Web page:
New Cranes Court

Post Image

Location: Basildon, Essex

Client: Swan Housing Group

Project Year: 2012

Cost: Over £2m

Walking up Cranes Lane in Basildon away from the tractor factory, past semi-detached houses, you enter an elliptical courtyard, sunlight playing on warm coloured brickwork, cream render and natural timber boarding. As the ground rises, the curved terraces close the space, and you then pass through a small gap into a country lane with views of the historic Holy Cross Church. This is New Cranes Court, a very low carbon development of 16 houses and 12 flats that replaces 1970’s hostel and foyer accommodation, the design of which attracted anti-social behaviour, due to poorly-defined public and private spaces. All the new family houses and ground floor flats now provide a safe environment with secure private gardens, and front entrances facing the new courtyards.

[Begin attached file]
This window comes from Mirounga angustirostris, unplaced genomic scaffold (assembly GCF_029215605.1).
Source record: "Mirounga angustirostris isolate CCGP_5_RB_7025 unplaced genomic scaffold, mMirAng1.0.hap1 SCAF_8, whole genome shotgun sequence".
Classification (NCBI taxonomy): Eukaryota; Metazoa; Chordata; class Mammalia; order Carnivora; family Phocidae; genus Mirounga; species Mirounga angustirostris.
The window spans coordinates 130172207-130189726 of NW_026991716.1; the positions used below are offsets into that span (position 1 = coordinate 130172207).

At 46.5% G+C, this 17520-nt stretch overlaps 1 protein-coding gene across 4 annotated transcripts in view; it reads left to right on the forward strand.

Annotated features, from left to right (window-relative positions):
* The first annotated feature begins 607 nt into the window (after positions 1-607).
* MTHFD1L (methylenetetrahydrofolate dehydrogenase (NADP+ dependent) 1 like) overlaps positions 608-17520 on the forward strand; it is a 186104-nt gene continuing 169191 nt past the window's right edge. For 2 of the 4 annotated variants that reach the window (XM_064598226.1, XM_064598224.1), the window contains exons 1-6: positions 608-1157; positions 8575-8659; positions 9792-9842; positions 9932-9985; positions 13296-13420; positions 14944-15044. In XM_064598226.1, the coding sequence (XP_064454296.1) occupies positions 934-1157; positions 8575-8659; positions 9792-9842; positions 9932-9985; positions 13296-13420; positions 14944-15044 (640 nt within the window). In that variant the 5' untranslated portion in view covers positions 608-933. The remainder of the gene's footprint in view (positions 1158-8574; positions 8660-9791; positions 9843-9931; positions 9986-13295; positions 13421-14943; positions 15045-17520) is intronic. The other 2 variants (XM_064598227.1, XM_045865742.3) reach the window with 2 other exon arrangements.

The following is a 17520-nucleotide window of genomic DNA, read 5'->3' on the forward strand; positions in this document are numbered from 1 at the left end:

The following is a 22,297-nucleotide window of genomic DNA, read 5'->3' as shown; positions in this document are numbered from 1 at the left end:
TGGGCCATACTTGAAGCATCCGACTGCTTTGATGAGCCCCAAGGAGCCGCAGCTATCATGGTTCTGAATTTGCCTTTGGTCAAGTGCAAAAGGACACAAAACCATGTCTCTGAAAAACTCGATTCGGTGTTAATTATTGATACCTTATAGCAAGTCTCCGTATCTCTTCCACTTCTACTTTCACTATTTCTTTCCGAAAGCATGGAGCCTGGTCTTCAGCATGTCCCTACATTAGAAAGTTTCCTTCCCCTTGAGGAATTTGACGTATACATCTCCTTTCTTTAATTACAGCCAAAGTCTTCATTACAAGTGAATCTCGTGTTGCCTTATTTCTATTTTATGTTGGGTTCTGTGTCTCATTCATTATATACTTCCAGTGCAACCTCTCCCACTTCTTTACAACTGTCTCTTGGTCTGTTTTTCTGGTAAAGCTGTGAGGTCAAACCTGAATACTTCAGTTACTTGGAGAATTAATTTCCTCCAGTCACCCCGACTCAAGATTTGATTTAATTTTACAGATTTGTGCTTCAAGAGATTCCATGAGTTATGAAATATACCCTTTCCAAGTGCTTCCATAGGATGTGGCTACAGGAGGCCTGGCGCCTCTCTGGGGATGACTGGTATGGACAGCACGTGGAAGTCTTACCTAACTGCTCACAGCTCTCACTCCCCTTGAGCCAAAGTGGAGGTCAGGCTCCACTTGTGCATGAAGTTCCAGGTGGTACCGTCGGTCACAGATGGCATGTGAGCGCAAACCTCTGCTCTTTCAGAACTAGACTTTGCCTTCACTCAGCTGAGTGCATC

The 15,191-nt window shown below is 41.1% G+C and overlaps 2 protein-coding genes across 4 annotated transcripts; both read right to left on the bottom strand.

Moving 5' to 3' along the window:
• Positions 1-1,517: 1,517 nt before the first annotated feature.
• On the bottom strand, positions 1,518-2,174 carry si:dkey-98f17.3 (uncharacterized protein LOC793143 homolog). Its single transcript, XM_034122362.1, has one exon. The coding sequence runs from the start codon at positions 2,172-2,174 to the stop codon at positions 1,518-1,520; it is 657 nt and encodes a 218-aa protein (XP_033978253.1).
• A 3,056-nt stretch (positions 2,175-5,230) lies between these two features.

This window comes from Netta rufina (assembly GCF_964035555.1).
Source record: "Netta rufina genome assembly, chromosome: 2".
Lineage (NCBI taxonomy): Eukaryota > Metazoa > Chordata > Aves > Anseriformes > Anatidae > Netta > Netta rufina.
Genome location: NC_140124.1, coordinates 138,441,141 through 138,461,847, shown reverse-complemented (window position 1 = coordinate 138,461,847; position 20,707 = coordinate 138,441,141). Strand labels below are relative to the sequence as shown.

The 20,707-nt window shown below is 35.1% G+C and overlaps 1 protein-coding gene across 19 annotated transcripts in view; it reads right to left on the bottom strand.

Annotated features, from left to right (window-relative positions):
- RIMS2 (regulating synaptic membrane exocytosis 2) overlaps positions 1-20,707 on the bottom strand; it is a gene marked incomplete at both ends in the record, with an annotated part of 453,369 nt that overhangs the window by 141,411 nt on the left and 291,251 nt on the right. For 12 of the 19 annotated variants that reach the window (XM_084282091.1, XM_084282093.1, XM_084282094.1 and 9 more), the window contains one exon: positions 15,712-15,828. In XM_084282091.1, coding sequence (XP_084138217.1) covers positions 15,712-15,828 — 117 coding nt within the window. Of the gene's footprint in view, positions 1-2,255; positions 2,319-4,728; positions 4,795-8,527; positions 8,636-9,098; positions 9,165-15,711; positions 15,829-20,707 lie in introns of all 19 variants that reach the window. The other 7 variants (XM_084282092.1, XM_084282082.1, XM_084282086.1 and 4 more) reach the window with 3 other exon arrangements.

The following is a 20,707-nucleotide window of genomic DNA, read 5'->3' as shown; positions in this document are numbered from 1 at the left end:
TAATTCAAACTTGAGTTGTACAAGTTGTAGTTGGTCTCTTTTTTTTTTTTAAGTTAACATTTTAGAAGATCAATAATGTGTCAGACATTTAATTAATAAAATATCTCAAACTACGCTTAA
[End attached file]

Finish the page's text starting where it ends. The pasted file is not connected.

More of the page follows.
As an exemplar of eco-friendly place making, the development was certified to Level 6 of the Code for Sustainable Homes, with expected typical running costs for a 4 bedroom house of £6 per week for heating, lighting and hot water.

Swan were keen that Code Level 6 was achieved, but the planners refused solar panels due to the proximity to the Listed Church. High energy efficiency was achieved with triple glazing, highly insulated factory made timber frame panels, with larger windows facing south and efficient ventilation systems with energy recovery. To provide carbon neutral electricity and hot water to all homes a glycerol bio-fuelled combined heat and power plant was installed. Any surplus electricity can be returned to the grid. Low water use WCs and bathroom fittings reduce water demand, and flood reducing SUDS drainage is included. Sustainable materials were used throughout, and native plant species were planted to maintain local ecology.

AWARDS:

Winner, Sustain’ Awards 2013, ‘Development’
Winner, Sustainable Housing Awards 2012, ‘Sustainable Larger Housing Project of the Year’
International Green Apple Award for the Built Environment and Architectural Heritage 2012

Post Image

Post Image

Post Image

Post Image